The “Blame” Retrospective

(wait for it…)

Craig Eddy
Jun 2, 2017 · 4 min read

In my opinion, the most important feedback loop that we can provide for our teams is the opportunity to retrospect often. Similarly, when we are frequently retrospecting it is important to not allow those retrospectives to fall into the “rut” category. I attempt to do this by constantly varying the format of our retrospectives (over 47 iterations, I think we’ve only had two instances where we repeated a format).

Recently, my teams had been through a somewhat contentious sprint. No chairs had been thrown (not even by myself) but there was definitely an air of confrontation and frustration, mostly centered around bottlenecks and queue wait times and accusations of “not following the process”. It was an interesting time on the team to say the least.

So I facilitated I retrospective which I entitled “Blame”.

From the moment the title slide made its appearance, the murmur in the room was “finally I get to tell those jokers how I feel about what they did that was such a problem” and “oh excellent, The Blame Game”. Dear reader, they were in for surprise!

I further continued the ruse on the introductory slide, where I included a quote from a recent episode of the Tim Ferriss Show:

“The only way serious problems are going to get solved is if we have very uncomfortable conversations …. and right now people are too afraid of being labeled or called out to have these conversations.”

Murmur….”Yep…finally I’m going to get to have that conversation…”

And of course the Prime Directive:

Regardless of what we discover, we understand and fully believe that everyone did the best job they could, given what they knew at the time, their skills and abilities, the resources available, and the situation at hand.

Murmur…”yeah yeah, whatever…” :)

Talk about an energizer! But even though there was some buzz in the room already, I had already drawn the thermometer for a Temperature Reading activity that would get the team up and moving a bit:

After a few minutes of discussion around the “why’s” for some of the outliers, we moved on to an introduction to the day’s activity. I started with a wonderful video in which Brené Brown discusses the tendency to blame:

If you’ve watched it, you can probably guess that the faces in the room started to change as they realized that maybe, just maybe, they weren’t going to get to blame their team mates.

The next video was about empathy, the important counter-point to blame and a great video alongside the Prime Directive. It’s both hilarious and very helpful:

OK. Now they were really starting to catch on. Something’s up here…

On to the next slide and a description of the activity, which was called If I Were You: What could sub-groups improve when interacting with others?

In this activity, we first made sure that everyone understood the guidelines and the various groups involved: developers, database folks (also developers, but this group is shared among the feature area teams), qa, and business analysts/product owners. Then each person individually recalls and writes down actions their group took (or failed to take) that negatively impacted another group.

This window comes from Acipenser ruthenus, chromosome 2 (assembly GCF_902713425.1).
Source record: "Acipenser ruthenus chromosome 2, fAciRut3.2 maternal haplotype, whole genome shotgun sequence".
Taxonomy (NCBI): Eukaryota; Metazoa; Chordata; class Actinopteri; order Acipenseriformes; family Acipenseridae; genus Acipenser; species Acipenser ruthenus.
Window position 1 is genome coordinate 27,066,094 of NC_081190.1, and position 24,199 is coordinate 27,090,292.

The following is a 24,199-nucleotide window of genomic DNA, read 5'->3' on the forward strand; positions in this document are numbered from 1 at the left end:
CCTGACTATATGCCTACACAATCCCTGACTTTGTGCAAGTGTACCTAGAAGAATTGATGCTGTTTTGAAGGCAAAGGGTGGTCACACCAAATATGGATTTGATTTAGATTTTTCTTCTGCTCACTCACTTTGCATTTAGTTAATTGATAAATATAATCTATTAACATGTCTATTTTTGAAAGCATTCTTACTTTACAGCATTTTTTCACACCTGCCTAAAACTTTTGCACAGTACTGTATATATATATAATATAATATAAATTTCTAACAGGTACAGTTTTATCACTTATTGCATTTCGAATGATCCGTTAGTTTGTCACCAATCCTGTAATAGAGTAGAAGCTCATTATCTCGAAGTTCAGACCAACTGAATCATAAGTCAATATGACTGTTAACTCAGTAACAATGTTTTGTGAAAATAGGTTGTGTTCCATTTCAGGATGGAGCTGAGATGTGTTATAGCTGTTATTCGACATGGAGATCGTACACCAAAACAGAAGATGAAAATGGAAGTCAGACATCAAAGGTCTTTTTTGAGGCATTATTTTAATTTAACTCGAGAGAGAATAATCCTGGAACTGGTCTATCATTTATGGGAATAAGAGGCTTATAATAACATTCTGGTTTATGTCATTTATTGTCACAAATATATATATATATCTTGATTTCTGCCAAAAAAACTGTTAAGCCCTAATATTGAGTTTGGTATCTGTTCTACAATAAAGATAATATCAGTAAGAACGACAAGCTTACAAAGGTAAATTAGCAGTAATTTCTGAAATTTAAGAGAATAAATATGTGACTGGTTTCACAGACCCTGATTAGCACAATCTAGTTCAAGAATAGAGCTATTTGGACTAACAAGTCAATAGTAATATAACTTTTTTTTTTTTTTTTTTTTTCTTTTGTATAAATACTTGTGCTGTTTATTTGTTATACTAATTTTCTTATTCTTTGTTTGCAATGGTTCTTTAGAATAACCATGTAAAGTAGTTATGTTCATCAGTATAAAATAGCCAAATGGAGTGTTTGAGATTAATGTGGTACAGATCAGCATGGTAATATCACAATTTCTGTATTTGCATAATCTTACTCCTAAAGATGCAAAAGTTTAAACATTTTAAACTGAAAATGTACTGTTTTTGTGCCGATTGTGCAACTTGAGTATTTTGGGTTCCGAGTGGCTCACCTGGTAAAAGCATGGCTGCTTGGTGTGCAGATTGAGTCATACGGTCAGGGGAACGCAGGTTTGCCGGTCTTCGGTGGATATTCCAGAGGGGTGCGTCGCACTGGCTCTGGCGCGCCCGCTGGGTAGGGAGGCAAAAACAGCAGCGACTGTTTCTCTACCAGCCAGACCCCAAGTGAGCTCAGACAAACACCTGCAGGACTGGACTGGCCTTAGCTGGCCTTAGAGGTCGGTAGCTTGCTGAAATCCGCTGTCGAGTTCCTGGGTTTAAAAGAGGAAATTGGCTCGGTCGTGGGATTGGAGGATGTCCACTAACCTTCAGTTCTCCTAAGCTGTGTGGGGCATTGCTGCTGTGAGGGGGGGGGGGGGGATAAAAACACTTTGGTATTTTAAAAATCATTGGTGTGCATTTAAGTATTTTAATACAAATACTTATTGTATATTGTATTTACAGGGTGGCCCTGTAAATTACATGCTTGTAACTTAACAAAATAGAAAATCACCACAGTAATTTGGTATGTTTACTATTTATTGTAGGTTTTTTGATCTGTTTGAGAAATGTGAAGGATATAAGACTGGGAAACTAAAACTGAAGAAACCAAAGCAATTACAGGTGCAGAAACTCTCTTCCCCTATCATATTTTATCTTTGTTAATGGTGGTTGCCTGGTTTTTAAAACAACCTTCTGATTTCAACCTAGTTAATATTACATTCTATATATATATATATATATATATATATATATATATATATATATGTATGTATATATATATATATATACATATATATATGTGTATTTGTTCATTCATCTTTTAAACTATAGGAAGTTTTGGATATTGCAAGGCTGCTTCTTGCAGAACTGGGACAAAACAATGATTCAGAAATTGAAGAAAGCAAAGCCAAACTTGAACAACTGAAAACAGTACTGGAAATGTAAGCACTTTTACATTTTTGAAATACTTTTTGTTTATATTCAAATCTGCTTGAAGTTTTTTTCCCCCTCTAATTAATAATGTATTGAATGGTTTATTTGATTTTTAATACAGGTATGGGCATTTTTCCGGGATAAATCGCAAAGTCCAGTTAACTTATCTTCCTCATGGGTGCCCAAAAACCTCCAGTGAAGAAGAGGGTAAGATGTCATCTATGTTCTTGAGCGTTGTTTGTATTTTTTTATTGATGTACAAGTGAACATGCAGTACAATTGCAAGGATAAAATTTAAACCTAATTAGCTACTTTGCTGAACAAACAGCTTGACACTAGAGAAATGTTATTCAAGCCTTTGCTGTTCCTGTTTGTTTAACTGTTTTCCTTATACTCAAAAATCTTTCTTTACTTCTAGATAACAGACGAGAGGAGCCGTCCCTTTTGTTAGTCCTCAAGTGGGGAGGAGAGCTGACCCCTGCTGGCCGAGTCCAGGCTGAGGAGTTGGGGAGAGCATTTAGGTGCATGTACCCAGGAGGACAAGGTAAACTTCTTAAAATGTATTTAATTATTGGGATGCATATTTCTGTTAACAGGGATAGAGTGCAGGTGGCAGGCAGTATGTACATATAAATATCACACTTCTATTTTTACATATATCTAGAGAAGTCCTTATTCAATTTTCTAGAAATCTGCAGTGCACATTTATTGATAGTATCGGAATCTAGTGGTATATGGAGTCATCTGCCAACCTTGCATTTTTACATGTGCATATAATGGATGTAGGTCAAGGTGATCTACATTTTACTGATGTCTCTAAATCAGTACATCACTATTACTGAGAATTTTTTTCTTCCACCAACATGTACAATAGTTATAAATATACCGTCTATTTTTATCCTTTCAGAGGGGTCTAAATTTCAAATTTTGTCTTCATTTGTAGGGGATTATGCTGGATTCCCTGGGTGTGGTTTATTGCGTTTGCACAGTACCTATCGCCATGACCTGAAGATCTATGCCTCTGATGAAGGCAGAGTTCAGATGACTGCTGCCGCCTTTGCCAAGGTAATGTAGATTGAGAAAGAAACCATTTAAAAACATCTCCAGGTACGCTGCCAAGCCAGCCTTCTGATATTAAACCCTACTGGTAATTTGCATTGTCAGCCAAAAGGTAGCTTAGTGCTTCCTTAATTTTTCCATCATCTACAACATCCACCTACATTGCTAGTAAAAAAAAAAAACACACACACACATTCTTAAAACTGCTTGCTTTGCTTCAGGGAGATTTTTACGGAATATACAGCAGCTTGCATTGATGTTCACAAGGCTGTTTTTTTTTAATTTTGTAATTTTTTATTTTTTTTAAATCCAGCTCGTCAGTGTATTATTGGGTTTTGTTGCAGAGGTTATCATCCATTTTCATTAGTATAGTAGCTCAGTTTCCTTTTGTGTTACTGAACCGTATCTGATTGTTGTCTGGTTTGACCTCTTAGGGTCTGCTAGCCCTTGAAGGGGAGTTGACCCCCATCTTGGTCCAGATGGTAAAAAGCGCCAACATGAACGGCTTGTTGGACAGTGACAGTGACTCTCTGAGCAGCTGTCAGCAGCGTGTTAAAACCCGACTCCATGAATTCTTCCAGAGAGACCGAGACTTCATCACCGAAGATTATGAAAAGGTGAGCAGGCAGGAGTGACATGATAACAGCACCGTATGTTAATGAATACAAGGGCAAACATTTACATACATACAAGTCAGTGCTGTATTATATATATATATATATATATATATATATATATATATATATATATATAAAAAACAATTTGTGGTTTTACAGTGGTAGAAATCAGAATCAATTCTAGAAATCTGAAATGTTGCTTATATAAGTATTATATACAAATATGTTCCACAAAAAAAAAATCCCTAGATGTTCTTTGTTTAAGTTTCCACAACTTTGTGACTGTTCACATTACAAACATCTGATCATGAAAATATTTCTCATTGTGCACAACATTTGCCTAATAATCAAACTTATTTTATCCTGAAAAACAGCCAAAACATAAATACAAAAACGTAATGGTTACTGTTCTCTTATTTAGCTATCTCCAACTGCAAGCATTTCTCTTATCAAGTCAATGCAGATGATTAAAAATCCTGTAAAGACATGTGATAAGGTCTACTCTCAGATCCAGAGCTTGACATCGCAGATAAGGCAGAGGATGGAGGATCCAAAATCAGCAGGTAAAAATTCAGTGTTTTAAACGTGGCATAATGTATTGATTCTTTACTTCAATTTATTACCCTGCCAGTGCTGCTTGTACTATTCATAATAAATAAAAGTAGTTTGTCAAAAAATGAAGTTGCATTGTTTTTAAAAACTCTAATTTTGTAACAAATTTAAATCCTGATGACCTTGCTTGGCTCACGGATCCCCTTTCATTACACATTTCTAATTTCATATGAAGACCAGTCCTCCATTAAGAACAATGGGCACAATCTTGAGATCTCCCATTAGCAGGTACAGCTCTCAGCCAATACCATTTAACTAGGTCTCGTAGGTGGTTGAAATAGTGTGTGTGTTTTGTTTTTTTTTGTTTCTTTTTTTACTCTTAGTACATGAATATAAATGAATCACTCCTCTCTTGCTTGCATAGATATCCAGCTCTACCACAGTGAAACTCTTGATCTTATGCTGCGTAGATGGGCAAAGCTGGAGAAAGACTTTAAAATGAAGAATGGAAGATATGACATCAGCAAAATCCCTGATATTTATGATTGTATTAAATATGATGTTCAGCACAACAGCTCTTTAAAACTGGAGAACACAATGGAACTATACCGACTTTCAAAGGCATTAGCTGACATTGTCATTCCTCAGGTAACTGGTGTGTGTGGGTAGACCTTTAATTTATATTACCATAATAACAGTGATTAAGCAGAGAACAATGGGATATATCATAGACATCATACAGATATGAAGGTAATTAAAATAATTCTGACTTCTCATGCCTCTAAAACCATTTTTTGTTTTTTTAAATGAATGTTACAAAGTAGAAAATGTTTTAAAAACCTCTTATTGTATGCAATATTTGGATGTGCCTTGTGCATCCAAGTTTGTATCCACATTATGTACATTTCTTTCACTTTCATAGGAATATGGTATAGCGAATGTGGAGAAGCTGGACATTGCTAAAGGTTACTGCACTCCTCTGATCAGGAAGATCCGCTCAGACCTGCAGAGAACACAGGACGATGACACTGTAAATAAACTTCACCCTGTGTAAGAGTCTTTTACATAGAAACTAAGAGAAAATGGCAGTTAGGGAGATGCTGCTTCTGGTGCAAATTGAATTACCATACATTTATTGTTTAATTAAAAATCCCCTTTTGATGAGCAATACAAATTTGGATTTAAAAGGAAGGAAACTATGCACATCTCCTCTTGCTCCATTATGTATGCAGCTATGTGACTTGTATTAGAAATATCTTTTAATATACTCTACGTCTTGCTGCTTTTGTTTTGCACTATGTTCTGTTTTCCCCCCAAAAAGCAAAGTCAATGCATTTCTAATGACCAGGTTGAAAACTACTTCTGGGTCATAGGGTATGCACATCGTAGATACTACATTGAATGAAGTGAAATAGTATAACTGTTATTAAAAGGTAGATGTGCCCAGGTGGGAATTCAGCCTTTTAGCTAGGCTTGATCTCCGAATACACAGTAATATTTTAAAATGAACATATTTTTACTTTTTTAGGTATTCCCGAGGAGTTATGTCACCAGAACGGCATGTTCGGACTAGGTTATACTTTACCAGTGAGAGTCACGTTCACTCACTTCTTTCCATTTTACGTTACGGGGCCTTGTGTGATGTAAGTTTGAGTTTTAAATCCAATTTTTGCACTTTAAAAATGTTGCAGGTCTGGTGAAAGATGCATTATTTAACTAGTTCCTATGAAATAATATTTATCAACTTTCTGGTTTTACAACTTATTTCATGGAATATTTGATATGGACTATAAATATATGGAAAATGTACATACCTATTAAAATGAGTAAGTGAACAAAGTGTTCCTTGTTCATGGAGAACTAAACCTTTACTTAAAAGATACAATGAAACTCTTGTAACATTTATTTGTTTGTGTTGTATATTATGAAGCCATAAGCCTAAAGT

Now they got it…it’s not “The Blame Game” it’s actually “The Reverse Blame Game”!

After a ten minutes or so of individual writing, I invited volunteers to share what they had written, and for a member of the affected group to rate the impact of that item on their group.

It was amazing to see the engagement that resulted as people had these difficult conversations. Even more amazing were the times when two groups recognized that there were mutual & opposite “bad actions” that affected the other team.

Most “bad actions” are the result of a lack of “shared abstractions” (I stole that from Amitai Schleier), and that’s a two-way street: it’s as much my responsibility to ensure that you understand my process as it is for you to understand that process. If not, then communication hasn’t actually occurred. Our action item from this revelation was that we needed to be cognizant of communicating early and often and ensuring common understanding had taken place.

Here are a few of the self-blame stickies. The leftmost two in the top row illustrate the two-way street:

Having experienced this activity and the debriefs that followed, I think everyone has more fully embraced the Prime Directive. Positive engagement has greatly increased. We’ve started opening the doors on team rooms (doors which were previously closed almost all of the time). Suddenly the three floors and elevator that separates our teams is no longer a barrier.

One of the teams even self-organized an “Emotional Investment” contest wherein they would track positive interactions with members of other teams.

Another team began to track their individual “moods” on a Temperature Reading chart. They came to the realization that by advertising this and knowing where their team mates were mentally, they could better interact with each other.

I had planned to end with My Team is Awesome, but unfortunately we ran out of time. And, honestly, the discussions among the groups led to this realization anyway.

So, if your teams are experiencing contentions or lack of common understandings, give this retrospective a try and let me know how it goes!

Craig Eddy

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Entrepreneur, agile coach, and software artisan. We believe that every one, every where, is filled with potential.

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